If you are a compassionate person who wants a fulfilling and highly demanded career helping people to recover from injury and illness, consider becoming an Occupational Therapist. An Occupational Therapist works to help patients who have disabling physical, mental, developmental or emotional conditions to regain lost abilities needed for living productive and independent lives.
Many occupational therapists focus on certain disabilities, such as helping recent amputees learn to compensate for loss of functionality, or helping recently disabled individuals improve their motor skills, and perceptual and reasoning abilities.
Occupational therapy is a demanding career which requires those who practice it to be dedicated, caring, compassionate, patient, and able to earn the respect of those in their care. The rewards include a good income and the sense of accomplishment that comes from helping people reclaim their lives. They often witness patients who are in despair gradually transforming into people with hope and a positive outlook for their future.
The Bureau of Labor Statistics (BLS) rates the job outlook for an occupational therapist as "much faster than average." Job growth is expected to be 12% from 2013 to 2017, which represents an increase of 13,323 jobs over the next 4 years. The median annual salary for occupational therapists in 2012 was $75,400.
Similarly optimistic job growth is expected for occupational therapist assistants and aides, with 15% growth for occupational assistants, and 12% growth for occupational aides from 2013 to 2017. The median annual salary for occupational assistants and aides in 2012 was $48,940.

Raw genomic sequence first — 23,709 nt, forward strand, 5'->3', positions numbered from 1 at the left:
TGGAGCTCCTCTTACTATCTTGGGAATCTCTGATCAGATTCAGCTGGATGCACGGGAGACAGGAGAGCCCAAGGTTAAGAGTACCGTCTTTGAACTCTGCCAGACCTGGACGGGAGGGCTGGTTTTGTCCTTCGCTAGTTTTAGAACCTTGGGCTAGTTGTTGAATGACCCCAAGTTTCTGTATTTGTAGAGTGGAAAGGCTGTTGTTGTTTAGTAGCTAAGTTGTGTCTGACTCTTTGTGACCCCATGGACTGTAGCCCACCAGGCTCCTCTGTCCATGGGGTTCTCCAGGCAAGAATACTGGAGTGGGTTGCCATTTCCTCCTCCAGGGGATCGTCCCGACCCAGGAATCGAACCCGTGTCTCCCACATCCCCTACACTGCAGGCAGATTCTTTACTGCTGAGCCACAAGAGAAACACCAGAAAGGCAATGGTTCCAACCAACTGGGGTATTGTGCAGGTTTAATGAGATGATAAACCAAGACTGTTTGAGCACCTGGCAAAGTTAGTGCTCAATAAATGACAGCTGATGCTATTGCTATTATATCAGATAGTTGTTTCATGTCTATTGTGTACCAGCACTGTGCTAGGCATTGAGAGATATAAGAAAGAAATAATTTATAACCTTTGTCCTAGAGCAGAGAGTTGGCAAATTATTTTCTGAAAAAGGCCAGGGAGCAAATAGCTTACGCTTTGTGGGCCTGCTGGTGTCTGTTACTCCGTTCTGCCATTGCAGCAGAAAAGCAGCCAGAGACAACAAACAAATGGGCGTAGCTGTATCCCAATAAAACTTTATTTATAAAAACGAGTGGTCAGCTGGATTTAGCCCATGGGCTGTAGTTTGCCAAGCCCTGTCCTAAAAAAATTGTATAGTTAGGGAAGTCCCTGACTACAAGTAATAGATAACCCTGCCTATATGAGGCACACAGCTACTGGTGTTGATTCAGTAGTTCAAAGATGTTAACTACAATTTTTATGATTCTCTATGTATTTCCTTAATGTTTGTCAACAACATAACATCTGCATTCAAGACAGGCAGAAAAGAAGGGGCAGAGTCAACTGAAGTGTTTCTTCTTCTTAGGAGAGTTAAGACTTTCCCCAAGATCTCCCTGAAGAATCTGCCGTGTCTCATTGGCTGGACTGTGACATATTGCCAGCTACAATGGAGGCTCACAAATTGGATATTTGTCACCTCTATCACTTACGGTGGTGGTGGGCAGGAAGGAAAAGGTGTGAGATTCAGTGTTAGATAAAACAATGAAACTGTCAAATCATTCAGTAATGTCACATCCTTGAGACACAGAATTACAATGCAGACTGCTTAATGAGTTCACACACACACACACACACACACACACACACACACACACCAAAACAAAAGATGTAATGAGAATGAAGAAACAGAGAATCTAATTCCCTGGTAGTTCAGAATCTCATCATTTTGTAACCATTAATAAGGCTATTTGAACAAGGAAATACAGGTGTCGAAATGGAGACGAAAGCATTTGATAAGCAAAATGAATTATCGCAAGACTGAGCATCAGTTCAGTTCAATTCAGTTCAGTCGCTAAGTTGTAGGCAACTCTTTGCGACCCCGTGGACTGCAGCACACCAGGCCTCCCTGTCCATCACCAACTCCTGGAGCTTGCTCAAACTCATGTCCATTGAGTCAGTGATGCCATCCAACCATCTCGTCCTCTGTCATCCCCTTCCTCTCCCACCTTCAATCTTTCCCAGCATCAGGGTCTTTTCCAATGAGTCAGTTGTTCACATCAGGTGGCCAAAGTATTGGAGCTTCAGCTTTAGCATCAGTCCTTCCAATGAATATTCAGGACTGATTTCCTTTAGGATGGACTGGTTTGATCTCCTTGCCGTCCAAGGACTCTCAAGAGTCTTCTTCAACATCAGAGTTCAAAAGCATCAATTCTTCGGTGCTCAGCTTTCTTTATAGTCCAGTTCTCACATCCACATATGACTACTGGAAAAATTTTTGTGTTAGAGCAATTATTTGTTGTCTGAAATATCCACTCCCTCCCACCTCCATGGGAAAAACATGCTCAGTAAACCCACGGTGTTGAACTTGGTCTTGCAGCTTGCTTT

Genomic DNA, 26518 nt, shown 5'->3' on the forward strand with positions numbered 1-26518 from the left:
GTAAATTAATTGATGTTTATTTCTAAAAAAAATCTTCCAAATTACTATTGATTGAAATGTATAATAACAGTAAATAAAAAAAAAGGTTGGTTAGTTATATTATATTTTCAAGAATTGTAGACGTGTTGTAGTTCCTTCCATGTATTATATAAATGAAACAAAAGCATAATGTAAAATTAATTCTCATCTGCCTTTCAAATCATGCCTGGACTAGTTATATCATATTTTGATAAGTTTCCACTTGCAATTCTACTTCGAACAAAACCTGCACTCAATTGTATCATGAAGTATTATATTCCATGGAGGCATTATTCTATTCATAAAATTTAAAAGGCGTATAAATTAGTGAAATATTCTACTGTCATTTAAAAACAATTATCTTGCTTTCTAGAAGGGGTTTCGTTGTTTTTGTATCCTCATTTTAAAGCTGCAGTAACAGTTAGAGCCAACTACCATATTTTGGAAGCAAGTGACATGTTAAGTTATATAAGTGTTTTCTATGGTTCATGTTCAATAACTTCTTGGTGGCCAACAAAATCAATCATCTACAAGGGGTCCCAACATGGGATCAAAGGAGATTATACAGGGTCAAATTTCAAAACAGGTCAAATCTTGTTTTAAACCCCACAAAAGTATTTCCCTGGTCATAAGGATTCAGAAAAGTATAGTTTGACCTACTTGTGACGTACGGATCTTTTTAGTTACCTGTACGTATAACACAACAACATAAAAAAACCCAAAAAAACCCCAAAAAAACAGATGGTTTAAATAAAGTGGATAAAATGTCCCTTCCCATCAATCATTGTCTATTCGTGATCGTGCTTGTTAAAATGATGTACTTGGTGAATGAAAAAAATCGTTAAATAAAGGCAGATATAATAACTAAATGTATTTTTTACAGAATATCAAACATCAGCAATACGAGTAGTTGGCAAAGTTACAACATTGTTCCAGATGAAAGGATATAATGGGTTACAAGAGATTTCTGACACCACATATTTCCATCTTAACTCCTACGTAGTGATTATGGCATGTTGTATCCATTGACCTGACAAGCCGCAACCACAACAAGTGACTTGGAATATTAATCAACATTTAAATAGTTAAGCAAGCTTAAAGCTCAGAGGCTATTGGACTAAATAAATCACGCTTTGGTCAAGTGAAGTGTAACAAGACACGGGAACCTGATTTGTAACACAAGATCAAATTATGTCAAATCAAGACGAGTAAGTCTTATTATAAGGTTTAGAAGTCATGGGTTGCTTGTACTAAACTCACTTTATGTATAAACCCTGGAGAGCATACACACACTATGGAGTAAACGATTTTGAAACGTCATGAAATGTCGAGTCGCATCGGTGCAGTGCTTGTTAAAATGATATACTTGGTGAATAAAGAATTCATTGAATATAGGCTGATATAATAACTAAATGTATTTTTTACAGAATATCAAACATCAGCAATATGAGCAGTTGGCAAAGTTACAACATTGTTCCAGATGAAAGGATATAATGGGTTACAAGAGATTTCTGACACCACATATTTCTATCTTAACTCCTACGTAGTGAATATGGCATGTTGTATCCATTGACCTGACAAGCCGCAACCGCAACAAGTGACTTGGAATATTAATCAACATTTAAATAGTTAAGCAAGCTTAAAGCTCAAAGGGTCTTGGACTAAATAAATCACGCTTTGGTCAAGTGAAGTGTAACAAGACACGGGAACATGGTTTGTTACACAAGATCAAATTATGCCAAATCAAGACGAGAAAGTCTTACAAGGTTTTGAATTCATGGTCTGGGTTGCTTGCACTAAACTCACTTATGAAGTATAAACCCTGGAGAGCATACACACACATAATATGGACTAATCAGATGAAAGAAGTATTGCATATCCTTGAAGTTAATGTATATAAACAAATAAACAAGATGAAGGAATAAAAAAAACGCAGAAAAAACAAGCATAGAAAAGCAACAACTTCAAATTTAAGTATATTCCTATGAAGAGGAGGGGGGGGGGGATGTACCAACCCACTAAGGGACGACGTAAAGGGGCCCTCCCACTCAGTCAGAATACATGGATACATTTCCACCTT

The requirements and income potential for these positions are lower than for occupational therapists, but the intangible rewards can be every bit as high. These positions also provide an excellent career path if you are working toward being an occupational therapist. All of the above mentioned OT trends are highlighted visually in this infographic from WebPT.
A master's or doctoral degree is required to become an occupational therapist, as well as certification from the National Board for Certification in Occupational Therapy (NBCOT). Once the certification test has been passed, the candidate must be licensed or registered by their state regulatory board to begin their practice.
- Occupational therapy assistants must have an associate's degree from an accredited occupational therapy program. Most states require occupational assistants to be licensed.
- Occupational therapy aides typically require a high school diploma or equivalent and on the job training.
The increasing demand for occupational therapists is expected to continue into the foreseeable, partly as a reflection of the needs of our aging population. Contact us to learn more about career opportunities in the field of occupational therapy.
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